Checking in with
Carol O'Connell

''Bone by Bone''
By Carol O'Connell
(Putnam, 340 pages, $24.95)
Buy at Amazon

Reviewed by John Orr
December 2008

Carol O'Connell hates to be photographed and she hates to fly.

And yet there she is on the dust jacket of her excellent new mystery, "Bone by Bone," with long, curly hair and an intriguing look in her eye; and she is just starting an eight-city, 10-day book tour that will bring her to M is for Mystery in San Mateo on Sunday.

Carol O'ConnellHas she gotten more pragmatic about flying?

"Oh, I've never done it pragmatically," she said by phone recently, from her Upper West Side brownstone in Manhattan. "My doctor prescribes things for this. There are drugs to get me on the plane, and drugs to keep me from jumping off the plane while it's in the air."

And as for that intriguing look in her eye, in the new portrait by Sigrid Estrada, "It looks like I am smiling under duress," she explained. "And I am." The longer hair? "It took about six minutes to grow. I was really surprised."

She's doing better about that flying thing, even though it means hours without being able to smoke -- which used to be more of a problem for her.

"I no longer carry around designs for disabling smoke detectors in bathrooms," she said. "When they just started the smoking ban, I had to fly to Germany, to start a European book tour. And the flight was non-smoking, and I was kind of shocked. So my German publishers actually faxed me directions for how to disable the alarm in the bathroom.

"I never used them. Because it's, like, five years in jail."

O'Connell is one of the best writers working in the mystery genre today, and creator of Kathy Just-Call-Me Mallory, who is the favorite female detective for lots of mystery fans.

Mallory is tall, beautiful and very, very scary, a New York cop who doesn't hesitate to show a gun if it will get her a better parking place, and never afraid to hurl herself into any situation, against any enemy.

O'Connell has mentioned several times, in books and in conversation, that Mallory is sociopathic, but readers note that Mallory always seems to do her sociopathic thing on the side of good.

Mallory became O'Connell's meal ticket with the 1994 publication of "Mallory's Oracle" by a British publisher, after the New York publishers had all ignored the manuscript. Once the book sold in Europe, though, the American publishers fought like scrap-yard dogs for the American rights, removing O'Connell's official starving-artist status.

These days O'Connell does things pretty much her own way with publishers and with her books -- for instance, refusing to sign contracts for a book until it's finished.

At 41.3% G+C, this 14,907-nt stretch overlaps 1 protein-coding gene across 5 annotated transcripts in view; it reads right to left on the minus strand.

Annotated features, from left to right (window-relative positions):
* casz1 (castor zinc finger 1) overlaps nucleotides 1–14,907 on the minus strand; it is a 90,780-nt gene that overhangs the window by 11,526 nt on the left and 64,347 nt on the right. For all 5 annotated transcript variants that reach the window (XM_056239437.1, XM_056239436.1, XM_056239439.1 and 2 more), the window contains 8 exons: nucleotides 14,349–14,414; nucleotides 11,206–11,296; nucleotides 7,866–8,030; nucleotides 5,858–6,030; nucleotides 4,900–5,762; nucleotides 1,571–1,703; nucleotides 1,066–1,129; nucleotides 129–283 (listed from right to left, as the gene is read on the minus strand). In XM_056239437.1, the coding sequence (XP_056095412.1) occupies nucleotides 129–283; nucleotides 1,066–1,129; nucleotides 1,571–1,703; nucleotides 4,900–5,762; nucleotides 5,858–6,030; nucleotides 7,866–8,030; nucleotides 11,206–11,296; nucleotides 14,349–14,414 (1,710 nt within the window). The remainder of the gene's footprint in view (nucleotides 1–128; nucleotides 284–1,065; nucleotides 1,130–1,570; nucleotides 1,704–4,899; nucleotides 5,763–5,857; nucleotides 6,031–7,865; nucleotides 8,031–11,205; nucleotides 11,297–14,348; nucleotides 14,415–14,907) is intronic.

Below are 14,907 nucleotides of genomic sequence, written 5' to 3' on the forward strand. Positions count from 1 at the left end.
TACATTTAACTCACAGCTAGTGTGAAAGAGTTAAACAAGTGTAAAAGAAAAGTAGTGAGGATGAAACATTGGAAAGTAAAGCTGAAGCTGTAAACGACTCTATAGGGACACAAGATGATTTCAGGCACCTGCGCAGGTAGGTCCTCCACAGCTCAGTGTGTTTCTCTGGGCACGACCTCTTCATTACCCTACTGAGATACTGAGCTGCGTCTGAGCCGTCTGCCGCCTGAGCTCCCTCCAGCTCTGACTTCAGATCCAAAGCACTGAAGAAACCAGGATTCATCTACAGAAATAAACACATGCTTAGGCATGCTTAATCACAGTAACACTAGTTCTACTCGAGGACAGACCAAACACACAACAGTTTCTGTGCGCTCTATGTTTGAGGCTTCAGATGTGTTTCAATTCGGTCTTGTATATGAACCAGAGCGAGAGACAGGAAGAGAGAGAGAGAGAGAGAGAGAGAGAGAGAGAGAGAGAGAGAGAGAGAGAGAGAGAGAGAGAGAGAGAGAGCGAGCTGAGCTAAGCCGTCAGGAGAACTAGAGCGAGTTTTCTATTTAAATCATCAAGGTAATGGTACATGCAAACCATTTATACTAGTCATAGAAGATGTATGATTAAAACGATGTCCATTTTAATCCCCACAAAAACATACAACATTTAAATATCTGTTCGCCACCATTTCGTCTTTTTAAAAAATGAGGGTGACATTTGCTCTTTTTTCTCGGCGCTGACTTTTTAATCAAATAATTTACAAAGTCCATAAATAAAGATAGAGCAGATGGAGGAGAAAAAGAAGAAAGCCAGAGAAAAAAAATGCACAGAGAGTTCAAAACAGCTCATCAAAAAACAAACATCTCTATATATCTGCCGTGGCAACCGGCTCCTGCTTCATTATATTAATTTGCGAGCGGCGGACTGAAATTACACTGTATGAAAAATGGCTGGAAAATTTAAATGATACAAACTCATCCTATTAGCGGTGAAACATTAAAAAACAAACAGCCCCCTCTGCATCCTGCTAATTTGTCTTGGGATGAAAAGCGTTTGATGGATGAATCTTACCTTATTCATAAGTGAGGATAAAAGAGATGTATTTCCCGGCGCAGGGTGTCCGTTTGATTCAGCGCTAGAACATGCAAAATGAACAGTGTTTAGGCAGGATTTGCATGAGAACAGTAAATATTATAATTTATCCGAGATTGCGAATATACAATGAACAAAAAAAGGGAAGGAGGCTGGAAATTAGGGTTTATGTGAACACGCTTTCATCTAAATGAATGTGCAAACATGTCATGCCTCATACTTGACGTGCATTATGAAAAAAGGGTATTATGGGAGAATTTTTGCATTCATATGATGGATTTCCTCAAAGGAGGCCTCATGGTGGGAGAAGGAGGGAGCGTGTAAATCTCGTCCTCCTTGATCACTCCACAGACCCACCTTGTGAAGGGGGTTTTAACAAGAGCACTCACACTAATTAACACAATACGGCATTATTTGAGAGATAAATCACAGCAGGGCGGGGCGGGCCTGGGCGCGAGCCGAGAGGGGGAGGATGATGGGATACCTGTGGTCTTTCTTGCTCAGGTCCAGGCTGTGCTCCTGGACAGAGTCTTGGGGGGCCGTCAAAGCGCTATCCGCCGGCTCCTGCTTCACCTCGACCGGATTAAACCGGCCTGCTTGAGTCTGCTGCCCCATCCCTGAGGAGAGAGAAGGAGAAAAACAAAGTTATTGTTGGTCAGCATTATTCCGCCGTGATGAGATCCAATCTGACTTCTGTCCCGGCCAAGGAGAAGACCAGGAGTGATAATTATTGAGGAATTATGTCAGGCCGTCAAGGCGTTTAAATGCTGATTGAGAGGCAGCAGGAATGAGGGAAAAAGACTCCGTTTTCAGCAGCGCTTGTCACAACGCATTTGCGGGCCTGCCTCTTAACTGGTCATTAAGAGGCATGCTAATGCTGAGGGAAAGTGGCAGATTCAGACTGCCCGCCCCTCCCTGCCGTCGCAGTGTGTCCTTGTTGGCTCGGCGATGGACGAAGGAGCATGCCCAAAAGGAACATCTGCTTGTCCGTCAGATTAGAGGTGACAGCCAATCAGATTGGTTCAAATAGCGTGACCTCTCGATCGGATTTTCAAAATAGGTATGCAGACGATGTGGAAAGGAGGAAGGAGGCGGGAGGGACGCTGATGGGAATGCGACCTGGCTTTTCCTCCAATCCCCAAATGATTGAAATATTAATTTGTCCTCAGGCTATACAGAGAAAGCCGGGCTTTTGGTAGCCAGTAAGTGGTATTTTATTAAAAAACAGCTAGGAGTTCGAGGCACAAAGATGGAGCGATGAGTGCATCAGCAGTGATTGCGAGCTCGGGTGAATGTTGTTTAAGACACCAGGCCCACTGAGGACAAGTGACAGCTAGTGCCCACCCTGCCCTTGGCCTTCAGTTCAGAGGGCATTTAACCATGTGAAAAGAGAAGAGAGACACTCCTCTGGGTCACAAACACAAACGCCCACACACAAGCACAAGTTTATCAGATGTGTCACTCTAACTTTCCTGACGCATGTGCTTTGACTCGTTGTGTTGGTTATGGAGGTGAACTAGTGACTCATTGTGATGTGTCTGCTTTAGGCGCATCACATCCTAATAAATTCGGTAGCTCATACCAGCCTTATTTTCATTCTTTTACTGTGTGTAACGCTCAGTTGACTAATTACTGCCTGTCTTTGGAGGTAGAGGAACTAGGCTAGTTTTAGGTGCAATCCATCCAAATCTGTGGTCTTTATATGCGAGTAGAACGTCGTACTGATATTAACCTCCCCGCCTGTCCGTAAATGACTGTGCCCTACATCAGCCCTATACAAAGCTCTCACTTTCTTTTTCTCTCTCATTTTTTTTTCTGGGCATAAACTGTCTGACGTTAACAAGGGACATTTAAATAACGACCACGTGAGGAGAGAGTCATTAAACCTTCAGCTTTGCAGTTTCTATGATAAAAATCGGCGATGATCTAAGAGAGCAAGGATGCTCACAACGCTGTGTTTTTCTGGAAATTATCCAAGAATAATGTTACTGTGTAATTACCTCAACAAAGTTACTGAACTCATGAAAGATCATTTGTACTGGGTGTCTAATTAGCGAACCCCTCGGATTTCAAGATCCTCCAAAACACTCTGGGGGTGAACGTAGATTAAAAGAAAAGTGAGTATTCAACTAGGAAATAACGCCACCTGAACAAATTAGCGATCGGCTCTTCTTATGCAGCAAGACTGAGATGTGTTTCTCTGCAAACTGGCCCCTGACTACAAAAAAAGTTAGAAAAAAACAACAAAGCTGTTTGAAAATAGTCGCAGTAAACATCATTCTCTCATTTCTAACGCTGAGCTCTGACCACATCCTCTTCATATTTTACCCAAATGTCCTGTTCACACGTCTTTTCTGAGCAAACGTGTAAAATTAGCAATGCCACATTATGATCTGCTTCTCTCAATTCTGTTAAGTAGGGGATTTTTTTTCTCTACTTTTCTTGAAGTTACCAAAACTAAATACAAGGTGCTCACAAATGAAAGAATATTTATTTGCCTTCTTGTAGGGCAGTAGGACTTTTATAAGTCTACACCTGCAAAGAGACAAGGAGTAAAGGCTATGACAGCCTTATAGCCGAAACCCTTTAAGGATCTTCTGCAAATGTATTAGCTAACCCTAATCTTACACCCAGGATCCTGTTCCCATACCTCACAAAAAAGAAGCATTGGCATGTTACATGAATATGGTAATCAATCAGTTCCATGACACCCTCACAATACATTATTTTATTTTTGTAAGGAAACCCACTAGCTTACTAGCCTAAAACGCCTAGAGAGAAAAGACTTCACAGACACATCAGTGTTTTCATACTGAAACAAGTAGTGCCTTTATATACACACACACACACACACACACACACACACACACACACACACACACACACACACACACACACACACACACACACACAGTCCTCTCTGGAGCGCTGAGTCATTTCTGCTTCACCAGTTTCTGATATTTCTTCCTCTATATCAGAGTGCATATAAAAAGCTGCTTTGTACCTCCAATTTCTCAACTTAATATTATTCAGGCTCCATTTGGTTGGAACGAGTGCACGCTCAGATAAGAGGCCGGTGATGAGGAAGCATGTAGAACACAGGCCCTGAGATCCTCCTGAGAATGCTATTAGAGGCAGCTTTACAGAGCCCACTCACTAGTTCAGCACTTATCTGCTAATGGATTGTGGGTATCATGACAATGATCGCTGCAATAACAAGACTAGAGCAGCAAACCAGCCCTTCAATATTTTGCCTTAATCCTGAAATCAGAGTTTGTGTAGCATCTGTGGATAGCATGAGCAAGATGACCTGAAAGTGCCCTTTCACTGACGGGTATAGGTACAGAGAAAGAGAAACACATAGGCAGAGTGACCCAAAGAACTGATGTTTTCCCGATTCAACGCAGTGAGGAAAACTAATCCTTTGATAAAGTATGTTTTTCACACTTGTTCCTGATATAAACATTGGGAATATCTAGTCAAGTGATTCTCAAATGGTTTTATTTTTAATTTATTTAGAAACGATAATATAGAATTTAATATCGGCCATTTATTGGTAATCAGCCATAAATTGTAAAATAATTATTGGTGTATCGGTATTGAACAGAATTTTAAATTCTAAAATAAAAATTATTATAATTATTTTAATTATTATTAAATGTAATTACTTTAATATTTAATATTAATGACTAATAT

That way of doing business came from experience.

"When I started out ... I had a two-book contract, and I am very conscientious about meeting deadlines. I was working out the resolution of the second book when they signed me for three and four. It made me a little crazy.

"During one period ... I wrote a book that simply didn't work, and I just put it in a drawer, it was not very good, and a second book, I didn't like that either, but the publisher was going totally nuts. 'Either you send me the book or I send someone to go get it.'

"So my editor looked at one of them, saw it had problems, but we reworked it ... I think it was 'Crime School.' It finally didn't bear much resemblance to what I'd written (originally)."

"Crime School" turned out to be one of her best books -- as is her latest, "Bone by Bone," which is a stand-alone that does not include Mallory or any of O'Connell's usual cast of characters.

In "Bone by Bone" (G.P. Putnam's Sons, 340 pages, $24.95), Oren Hobbs comes home to the Northern California town of Coventry after 20 years of distinguished service in the Army, including in the Criminal Investigation Command.

First morning home, he hears a clunk on the porch outside, and steps out to find what he knows to be a human jaw bone. Not just any jaw bone, as it turns out, but that of his little brother, Josh, who has been coming home, Oren learns, bone by bone.

Hobbs of course immediately begins to investigate, even as many people continue to consider him the leading suspect in the long-ago disappearance of his brother. The mystery deepens when it becomes apparent that the pile of returned bones -- which his father the retired judge has been collecting in a coffin in Josh's old bedroom -- are from more than one body.